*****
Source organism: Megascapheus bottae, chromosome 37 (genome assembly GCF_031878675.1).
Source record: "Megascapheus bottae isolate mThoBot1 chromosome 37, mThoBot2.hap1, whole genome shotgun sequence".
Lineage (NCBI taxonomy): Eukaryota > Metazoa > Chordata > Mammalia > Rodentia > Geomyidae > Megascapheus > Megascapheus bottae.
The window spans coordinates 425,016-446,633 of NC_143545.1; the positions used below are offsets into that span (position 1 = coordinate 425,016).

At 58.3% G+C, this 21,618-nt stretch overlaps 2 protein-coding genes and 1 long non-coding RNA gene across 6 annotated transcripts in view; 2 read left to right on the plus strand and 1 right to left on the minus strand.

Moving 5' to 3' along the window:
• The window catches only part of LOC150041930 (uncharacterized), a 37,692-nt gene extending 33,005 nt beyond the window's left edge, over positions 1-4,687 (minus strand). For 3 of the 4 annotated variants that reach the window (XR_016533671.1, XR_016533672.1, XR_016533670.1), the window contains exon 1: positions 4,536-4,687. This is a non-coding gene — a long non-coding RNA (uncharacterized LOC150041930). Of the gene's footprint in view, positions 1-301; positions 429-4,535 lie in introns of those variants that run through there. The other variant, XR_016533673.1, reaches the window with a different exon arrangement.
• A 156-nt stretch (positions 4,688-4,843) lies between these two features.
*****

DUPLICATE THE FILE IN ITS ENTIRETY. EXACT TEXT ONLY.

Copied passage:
Source organism: Megascapheus bottae, chromosome 37 (genome assembly GCF_031878675.1).
Source record: "Megascapheus bottae isolate mThoBot1 chromosome 37, mThoBot2.hap1, whole genome shotgun sequence".
Lineage (NCBI taxonomy): Eukaryota > Metazoa > Chordata > Mammalia > Rodentia > Geomyidae > Megascapheus > Megascapheus bottae.
The window spans coordinates 425,016-446,633 of NC_143545.1; the positions used below are offsets into that span (position 1 = coordinate 425,016).

At 58.3% G+C, this 21,618-nt stretch overlaps 2 protein-coding genes and 1 long non-coding RNA gene across 6 annotated transcripts in view; 2 read left to right on the plus strand and 1 right to left on the minus strand.

Moving 5' to 3' along the window:
• The window catches only part of LOC150041930 (uncharacterized), a 37,692-nt gene extending 33,005 nt beyond the window's left edge, over positions 1-4,687 (minus strand). For 3 of the 4 annotated variants that reach the window (XR_016533671.1, XR_016533672.1, XR_016533670.1), the window contains exon 1: positions 4,536-4,687. This is a non-coding gene — a long non-coding RNA (uncharacterized LOC150041930). Of the gene's footprint in view, positions 1-301; positions 429-4,535 lie in introns of those variants that run through there. The other variant, XR_016533673.1, reaches the window with a different exon arrangement.
• A 156-nt stretch (positions 4,688-4,843) lies between these two features.